Riley lay still. His shirt was torn to ribbons. Several long, deep scratches raked his body from under his ear, along his neck, and across his chest. Another set of scratches—or was it bite marks—trailed down his torso. Blood flowed freely.
This much damage from one leap? It was horrifying.
Andi yanked Riley’s shirt away from the wounds. She knew if the cat had dug deeply enough, it could rip open a vein. Riley would die soon if that were the case.
Andi examined his wounds. Then she laid her ear next to his chest. His heart was beating slowly but regularly. He’s all right! She sobbed quietly. He’s all right!
Just then, Riley groaned.
Thank you, God!
Riley opened his eyes and tried to sit up. Cringing, he fell back to the ground. “It’s bad, isn’t it?” His words came out a whisper.
“Could be better.” Andi smiled through her tears. “You’re scratched up pretty bad and losing a lot of blood.” She took a deep, shuddering breath. “But I don’t think the cat did anything so bad that can’t be fixed with some bandages and rest.”
Riley sighed. “Thank God. That was close. I thought I was a goner when the cat took that leap. Is Tucker all right?” He shifted his position to look at the dead cougar and yelped in pain.
“Lie still,” Andi ordered. “Just stay put. The cat’s dead. Tucker’s fine. I’m going to bring the wagon and get you back to the ranch.”
Without waiting for Riley’s answer, Andi leaped to her feet. Just as quickly, she sat down—hard. The world spun. Black spots swam before her eyes. No wonder, she mused. We forgot to eat that picnic lunch I packed.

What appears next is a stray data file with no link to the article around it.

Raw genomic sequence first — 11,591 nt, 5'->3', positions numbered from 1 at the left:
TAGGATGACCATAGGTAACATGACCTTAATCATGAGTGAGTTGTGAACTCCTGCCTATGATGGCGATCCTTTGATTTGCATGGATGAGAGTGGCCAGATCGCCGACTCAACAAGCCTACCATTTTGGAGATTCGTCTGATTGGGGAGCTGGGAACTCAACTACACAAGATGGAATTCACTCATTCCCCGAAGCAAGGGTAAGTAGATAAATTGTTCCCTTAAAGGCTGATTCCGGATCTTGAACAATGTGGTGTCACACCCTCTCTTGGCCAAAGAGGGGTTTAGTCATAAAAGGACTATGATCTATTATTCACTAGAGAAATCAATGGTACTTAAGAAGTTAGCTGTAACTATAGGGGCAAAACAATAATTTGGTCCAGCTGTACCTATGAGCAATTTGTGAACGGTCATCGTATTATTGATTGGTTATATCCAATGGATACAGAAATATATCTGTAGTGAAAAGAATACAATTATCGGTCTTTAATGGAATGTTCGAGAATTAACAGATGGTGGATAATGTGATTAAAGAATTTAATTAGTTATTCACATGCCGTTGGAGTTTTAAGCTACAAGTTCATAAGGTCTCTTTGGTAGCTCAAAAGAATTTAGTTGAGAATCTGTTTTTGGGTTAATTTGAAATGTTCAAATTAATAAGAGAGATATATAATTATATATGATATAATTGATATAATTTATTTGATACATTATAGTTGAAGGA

Andi rose a lot slower the second time. She told Tucker to stay with Riley and then carefully made her way to the wagon. Grabbing the horses’ lines, she led them back to where Riley lay unmoving.
The horses clearly smelled the cat. They twitched and shied and tossed their heads, but Andi kept them firmly under control. “The cat’s dead, fellas,” she soft-talked to them. “Everything’s all right. You can trust me.” She stroked their noses and brought the wagon alongside the wounded Riley.
Between Andi’s soft voice and the heap on the ground that didn’t move, Ranger and Buster appeared to accept the fact that the predator they feared could not harm them, in spite of its terrifying scent. They finally calmed down and stood still.
Andi relaxed, but only for a minute. When she hauled the blankets out of the wagon and over to Riley, he looked worse than ever. His wounds needed some kind of binding up, and soon. Tucker hung over his master, whimpering and licking his face.
“Tucker, that’s enough,” Andi said. “Leave him be.”
She poked around for Riley’s knife and soon had one of the lighter-weight blankets hacked into strips. She wrapped his arms tightly and pushed another wool bandage against the bite mark on his shoulder.
Knowing Riley was not injured to the point of death did wonders for Andi’s state of mind. Calmly and steadily, she bound up the rest of his wounds and prayed that no infection would set in before Doc Weaver could look him over.
Riley bore it with clenched teeth and a forced smile. “Love you,” he whispered when Andi was finished. “We’ll get through this. The only sad thing is that I won’t be able to finish cutting down that tree.”
Andi laughed softly and planted a kiss on his cheek. “Don’t worry about the tree. I’ll get you home. And I love you too.” She rose. “I’ll be right back with something to eat and drink. I don’t know about you, but I’m so hungry I feel sick.”
Riley nodded and closed his eyes.
A few minutes later, Andi hauled the two wicker baskets from the wagon and set them on the ground next to the wagon. She opened her mouth to say something cheerful to Riley, but the words froze in her throat.
Tucker was growling at a small animal nosing around Riley’s unconscious body.
READ PART 5
READ PART 5